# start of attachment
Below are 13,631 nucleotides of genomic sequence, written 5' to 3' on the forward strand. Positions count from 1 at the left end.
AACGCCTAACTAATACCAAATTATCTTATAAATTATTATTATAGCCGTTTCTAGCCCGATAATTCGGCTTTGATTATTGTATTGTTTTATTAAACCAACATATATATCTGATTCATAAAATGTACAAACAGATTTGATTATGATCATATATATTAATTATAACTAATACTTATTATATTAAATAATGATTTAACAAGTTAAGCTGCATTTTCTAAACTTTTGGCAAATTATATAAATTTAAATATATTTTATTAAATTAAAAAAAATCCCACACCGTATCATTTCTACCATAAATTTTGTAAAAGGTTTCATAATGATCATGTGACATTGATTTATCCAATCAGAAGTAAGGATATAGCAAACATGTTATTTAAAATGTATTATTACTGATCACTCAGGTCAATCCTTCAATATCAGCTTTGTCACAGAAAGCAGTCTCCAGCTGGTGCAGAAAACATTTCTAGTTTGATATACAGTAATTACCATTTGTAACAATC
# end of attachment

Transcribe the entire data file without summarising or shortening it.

Below are 13,631 nucleotides of genomic sequence, written 5' to 3' on the forward strand. Positions count from 1 at the left end.
AACGCCTAACTAATACCAAATTATCTTATAAATTATTATTATAGCCGTTTCTAGCCCGATAATTCGGCTTTGATTATTGTATTGTTTTATTAAACCAACATATATATCTGATTCATAAAATGTACAAACAGATTTGATTATGATCATATATATTAATTATAACTAATACTTATTATATTAAATAATGATTTAACAAGTTAAGCTGCATTTTCTAAACTTTTGGCAAATTATATAAATTTAAATATATTTTATTAAATTAAAAAAAATCCCACACCGTATCATTTCTACCATAAATTTTGTAAAAGGTTTCATAATGATCATGTGACATTGATTTATCCAATCAGAAGTAAGGATATAGCAAACATGTTATTTAAAATGTATTATTACTGATCACTCAGGTCAATCCTTCAATATCAGCTTTGTCACAGAAAGCAGTCTCCAGCTGGTGCAGAAAACATTTCTAGTTTGATATACAGTAATTACCATTTGTAACAATC